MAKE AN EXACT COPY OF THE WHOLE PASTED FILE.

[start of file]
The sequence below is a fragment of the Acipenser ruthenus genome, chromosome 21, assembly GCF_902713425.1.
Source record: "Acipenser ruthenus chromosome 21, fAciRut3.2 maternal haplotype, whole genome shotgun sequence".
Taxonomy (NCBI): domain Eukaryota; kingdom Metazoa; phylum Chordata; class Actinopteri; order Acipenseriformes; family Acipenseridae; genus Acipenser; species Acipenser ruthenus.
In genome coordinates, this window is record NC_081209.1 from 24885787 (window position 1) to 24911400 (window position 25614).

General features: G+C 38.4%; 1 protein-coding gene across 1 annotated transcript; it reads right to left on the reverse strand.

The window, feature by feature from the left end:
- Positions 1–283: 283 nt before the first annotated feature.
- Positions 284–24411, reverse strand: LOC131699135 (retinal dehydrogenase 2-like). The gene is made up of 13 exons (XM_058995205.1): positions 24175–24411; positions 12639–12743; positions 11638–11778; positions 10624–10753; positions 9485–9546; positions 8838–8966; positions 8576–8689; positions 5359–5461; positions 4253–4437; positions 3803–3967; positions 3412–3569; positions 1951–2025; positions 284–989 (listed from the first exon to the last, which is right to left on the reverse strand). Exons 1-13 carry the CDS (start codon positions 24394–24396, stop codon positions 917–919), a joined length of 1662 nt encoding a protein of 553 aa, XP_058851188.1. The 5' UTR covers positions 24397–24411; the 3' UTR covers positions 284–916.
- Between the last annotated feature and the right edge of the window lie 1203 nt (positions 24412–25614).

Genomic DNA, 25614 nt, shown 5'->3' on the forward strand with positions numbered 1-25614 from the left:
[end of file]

The sequence below is a fragment of the Acipenser ruthenus genome, chromosome 21, assembly GCF_902713425.1.
Source record: "Acipenser ruthenus chromosome 21, fAciRut3.2 maternal haplotype, whole genome shotgun sequence".
Taxonomy (NCBI): domain Eukaryota; kingdom Metazoa; phylum Chordata; class Actinopteri; order Acipenseriformes; family Acipenseridae; genus Acipenser; species Acipenser ruthenus.
In genome coordinates, this window is record NC_081209.1 from 24885787 (window position 1) to 24911400 (window position 25614).

General features: G+C 38.4%; 1 protein-coding gene across 1 annotated transcript; it reads right to left on the reverse strand.

The window, feature by feature from the left end:
- Positions 1–283: 283 nt before the first annotated feature.
- Positions 284–24411, reverse strand: LOC131699135 (retinal dehydrogenase 2-like). The gene is made up of 13 exons (XM_058995205.1): positions 24175–24411; positions 12639–12743; positions 11638–11778; positions 10624–10753; positions 9485–9546; positions 8838–8966; positions 8576–8689; positions 5359–5461; positions 4253–4437; positions 3803–3967; positions 3412–3569; positions 1951–2025; positions 284–989 (listed from the first exon to the last, which is right to left on the reverse strand). Exons 1-13 carry the CDS (start codon positions 24394–24396, stop codon positions 917–919), a joined length of 1662 nt encoding a protein of 553 aa, XP_058851188.1. The 5' UTR covers positions 24397–24411; the 3' UTR covers positions 284–916.
- Between the last annotated feature and the right edge of the window lie 1203 nt (positions 24412–25614).

Genomic DNA, 25614 nt, shown 5'->3' on the forward strand with positions numbered 1-25614 from the left: